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What Is a Recipe?

  • Andrea Borghini
Articles

Abstract

The ontology of recipes is by and large unexplored. In this paper, I offer a three-steps account. After introducing some key terminology, I distinguish four main options for a theory of recipes: realism, constructivism, existentialism, and the naïve approach. Hence, I first argue that recipes are social entities whose identity depends (also) on a process of identification, typically performed by means of a performative utterance on the part of a cook (e.g. “This is fettuccine Alfredo,” “This is falafel”); thus, the best theoretical framework for a theory of recipes is a constructivist. Secondly, I argue that the identity of recipes can be grasped only by being suitably acquainted with the dishes that instantiate them, because of the impossibility to spell out recipes in details that would match a full-fledged dish; hence, the authority to establish the identity of a recipe rests on a process of apprenticeship. Finally, I argue that the identity of recipes and—vicariously—of the dishes that instantiate them, rest on three factors: the expertise required on the part of the cook; authenticity (in turn based on the fit and approval rate of any purported rendering); and the open-ended character of recipes.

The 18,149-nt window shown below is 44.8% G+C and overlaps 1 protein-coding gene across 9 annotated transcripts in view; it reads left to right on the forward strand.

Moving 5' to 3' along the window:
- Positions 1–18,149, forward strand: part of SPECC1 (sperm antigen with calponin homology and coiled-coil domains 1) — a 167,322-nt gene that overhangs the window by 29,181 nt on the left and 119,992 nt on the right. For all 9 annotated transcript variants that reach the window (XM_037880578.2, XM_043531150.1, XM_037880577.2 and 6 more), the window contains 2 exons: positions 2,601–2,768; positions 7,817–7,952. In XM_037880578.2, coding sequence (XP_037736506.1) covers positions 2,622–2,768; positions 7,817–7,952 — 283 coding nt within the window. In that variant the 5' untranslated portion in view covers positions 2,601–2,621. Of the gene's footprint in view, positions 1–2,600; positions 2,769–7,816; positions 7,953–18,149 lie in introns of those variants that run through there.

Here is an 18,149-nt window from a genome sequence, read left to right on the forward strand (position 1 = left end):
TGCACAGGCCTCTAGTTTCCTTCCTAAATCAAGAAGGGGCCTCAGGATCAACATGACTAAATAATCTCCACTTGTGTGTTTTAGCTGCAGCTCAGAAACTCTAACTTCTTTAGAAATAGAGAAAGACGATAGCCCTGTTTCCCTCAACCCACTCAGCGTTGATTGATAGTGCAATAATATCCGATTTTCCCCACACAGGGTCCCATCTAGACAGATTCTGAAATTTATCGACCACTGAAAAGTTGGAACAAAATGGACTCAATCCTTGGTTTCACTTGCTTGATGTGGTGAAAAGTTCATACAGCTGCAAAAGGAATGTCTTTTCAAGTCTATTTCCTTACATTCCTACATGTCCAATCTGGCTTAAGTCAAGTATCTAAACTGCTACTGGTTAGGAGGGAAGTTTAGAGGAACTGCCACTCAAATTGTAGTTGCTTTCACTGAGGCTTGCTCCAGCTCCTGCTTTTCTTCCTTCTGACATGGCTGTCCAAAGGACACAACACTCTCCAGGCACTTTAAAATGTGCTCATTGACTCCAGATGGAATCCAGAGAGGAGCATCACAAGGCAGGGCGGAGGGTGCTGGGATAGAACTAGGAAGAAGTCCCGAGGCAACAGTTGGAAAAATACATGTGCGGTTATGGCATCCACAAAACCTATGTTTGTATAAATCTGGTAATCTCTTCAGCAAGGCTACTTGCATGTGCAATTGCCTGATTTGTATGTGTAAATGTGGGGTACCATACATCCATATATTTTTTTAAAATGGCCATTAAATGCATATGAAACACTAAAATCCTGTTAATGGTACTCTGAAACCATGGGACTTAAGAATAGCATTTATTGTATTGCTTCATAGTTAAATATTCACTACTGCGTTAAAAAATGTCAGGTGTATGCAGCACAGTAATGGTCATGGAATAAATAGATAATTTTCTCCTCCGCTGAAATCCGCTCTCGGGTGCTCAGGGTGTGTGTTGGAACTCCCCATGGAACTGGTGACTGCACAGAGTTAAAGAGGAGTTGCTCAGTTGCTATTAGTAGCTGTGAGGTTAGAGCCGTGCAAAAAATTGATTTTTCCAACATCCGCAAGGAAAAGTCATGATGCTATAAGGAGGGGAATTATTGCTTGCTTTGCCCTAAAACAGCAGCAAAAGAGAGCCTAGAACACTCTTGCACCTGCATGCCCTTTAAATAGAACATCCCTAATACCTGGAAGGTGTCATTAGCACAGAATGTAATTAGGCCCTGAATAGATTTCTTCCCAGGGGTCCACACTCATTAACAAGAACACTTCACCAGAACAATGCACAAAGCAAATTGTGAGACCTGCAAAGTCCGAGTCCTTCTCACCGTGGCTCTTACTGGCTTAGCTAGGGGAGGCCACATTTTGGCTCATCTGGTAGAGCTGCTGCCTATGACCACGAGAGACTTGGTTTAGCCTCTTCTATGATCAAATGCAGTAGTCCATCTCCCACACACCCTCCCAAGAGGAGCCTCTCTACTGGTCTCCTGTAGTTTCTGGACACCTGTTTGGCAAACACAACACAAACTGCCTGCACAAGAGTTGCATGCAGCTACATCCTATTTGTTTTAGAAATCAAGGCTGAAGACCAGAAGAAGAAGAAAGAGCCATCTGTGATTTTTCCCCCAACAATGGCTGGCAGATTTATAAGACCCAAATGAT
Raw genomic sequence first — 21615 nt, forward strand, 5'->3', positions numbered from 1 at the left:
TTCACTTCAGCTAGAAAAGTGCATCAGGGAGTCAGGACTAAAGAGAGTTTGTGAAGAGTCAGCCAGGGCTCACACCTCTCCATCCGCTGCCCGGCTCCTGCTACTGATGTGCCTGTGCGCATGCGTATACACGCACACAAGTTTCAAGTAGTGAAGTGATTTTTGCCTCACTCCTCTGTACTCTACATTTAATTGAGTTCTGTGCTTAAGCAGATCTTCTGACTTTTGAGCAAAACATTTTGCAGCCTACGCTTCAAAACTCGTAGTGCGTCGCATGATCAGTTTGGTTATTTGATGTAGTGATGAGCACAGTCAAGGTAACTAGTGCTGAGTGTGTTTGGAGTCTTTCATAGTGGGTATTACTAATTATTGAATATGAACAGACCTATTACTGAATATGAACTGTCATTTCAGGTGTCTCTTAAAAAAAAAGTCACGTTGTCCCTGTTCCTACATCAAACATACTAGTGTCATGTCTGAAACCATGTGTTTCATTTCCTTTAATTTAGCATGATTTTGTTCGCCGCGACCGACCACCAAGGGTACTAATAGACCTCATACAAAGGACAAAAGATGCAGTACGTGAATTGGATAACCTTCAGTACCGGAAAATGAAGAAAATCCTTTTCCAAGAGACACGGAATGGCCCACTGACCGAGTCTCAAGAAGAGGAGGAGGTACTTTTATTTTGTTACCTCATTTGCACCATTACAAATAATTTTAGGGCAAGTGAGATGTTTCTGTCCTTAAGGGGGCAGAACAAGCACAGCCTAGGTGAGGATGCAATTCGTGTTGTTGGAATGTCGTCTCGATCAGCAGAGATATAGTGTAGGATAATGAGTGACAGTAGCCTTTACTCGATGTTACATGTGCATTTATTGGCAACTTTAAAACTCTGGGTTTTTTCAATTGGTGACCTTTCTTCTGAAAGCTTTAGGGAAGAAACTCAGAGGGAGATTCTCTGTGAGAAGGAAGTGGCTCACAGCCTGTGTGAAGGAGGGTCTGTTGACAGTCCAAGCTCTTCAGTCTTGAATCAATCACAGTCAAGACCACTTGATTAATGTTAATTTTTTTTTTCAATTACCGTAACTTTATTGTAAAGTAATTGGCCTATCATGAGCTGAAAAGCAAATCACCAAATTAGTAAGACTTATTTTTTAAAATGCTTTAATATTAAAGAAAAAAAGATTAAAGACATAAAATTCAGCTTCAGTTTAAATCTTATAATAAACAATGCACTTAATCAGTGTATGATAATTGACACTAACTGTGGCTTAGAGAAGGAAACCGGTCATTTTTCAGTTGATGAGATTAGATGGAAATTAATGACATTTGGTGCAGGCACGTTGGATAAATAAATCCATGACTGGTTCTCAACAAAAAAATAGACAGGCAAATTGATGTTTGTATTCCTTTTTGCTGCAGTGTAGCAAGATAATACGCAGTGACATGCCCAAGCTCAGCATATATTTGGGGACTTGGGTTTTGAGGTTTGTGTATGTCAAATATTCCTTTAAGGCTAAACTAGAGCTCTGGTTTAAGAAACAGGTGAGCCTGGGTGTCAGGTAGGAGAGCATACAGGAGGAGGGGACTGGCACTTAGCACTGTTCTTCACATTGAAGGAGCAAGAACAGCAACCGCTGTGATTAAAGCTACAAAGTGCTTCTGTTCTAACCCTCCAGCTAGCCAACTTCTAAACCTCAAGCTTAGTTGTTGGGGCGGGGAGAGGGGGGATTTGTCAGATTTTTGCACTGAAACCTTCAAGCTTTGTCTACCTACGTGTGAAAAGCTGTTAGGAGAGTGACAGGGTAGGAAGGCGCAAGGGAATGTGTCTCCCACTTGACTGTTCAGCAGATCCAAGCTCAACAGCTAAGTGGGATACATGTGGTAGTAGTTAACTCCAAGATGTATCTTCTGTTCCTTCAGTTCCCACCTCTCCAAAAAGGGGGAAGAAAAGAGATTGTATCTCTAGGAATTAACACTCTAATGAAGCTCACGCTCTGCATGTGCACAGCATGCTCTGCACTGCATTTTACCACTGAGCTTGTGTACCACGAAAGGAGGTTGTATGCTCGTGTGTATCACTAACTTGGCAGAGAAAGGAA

Keywords

Recipes Ontology Identity Authenticity in food 

Notes

Acknowlegment

I thank an anonymous referee, Naomi Arbit and Carolyn Richardson for helpful comments on a previous version of this paper. Research for the paper grew out of a long period of confrontation with colleagues and friends, including: Andrea Baldini, Dario Cecchini, Andrea Falaschi, Christia Mercer, Nicola Perullo, Bridget Potter, Gus Rancatore, Achille Varzi, Merry “Corky” White, and Ben Wurgaft. I wish to thank also the students in the seminars on the philosophy of food that I taught over the past 7 years at the College of the Holy Cross and at the University of Gastronomic Sciences.

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Copyright information

© Springer Science+Business Media Dordrecht 2015

Authors and Affiliations

  1. 1.Department of PhilosophyCollege of the Holy CrossWorcesterUSA

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